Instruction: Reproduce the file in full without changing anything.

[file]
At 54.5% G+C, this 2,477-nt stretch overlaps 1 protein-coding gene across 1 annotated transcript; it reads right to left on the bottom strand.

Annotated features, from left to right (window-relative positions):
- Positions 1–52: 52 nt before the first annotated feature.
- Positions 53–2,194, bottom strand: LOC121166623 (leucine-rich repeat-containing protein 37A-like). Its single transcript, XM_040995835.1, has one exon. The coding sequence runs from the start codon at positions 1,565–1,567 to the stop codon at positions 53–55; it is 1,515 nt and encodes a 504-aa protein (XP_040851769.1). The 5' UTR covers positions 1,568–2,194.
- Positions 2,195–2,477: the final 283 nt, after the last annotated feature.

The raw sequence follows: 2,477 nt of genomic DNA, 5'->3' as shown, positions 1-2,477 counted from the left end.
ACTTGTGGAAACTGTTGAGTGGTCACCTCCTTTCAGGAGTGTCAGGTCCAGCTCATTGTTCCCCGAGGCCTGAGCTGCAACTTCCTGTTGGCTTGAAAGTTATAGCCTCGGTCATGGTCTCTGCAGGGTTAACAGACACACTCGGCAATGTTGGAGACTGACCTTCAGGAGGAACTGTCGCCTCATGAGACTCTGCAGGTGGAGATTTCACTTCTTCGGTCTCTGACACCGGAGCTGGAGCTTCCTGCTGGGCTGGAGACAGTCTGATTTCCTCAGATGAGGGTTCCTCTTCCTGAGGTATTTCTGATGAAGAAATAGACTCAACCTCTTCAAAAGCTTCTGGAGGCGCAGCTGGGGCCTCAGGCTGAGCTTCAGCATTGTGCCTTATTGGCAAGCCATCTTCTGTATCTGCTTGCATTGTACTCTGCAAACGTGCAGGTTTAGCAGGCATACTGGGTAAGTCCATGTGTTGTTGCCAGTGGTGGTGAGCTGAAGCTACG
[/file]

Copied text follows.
At 54.5% G+C, this 2,477-nt stretch overlaps 1 protein-coding gene across 1 annotated transcript; it reads right to left on the bottom strand.

Annotated features, from left to right (window-relative positions):
- Positions 1–52: 52 nt before the first annotated feature.
- Positions 53–2,194, bottom strand: LOC121166623 (leucine-rich repeat-containing protein 37A-like). Its single transcript, XM_040995835.1, has one exon. The coding sequence runs from the start codon at positions 1,565–1,567 to the stop codon at positions 53–55; it is 1,515 nt and encodes a 504-aa protein (XP_040851769.1). The 5' UTR covers positions 1,568–2,194.
- Positions 2,195–2,477: the final 283 nt, after the last annotated feature.

The raw sequence follows: 2,477 nt of genomic DNA, 5'->3' as shown, positions 1-2,477 counted from the left end.
ACTTGTGGAAACTGTTGAGTGGTCACCTCCTTTCAGGAGTGTCAGGTCCAGCTCATTGTTCCCCGAGGCCTGAGCTGCAACTTCCTGTTGGCTTGAAAGTTATAGCCTCGGTCATGGTCTCTGCAGGGTTAACAGACACACTCGGCAATGTTGGAGACTGACCTTCAGGAGGAACTGTCGCCTCATGAGACTCTGCAGGTGGAGATTTCACTTCTTCGGTCTCTGACACCGGAGCTGGAGCTTCCTGCTGGGCTGGAGACAGTCTGATTTCCTCAGATGAGGGTTCCTCTTCCTGAGGTATTTCTGATGAAGAAATAGACTCAACCTCTTCAAAAGCTTCTGGAGGCGCAGCTGGGGCCTCAGGCTGAGCTTCAGCATTGTGCCTTATTGGCAAGCCATCTTCTGTATCTGCTTGCATTGTACTCTGCAAACGTGCAGGTTTAGCAGGCATACTGGGTAAGTCCATGTGTTGTTGCCAGTGGTGGTGAGCTGAAGCTACG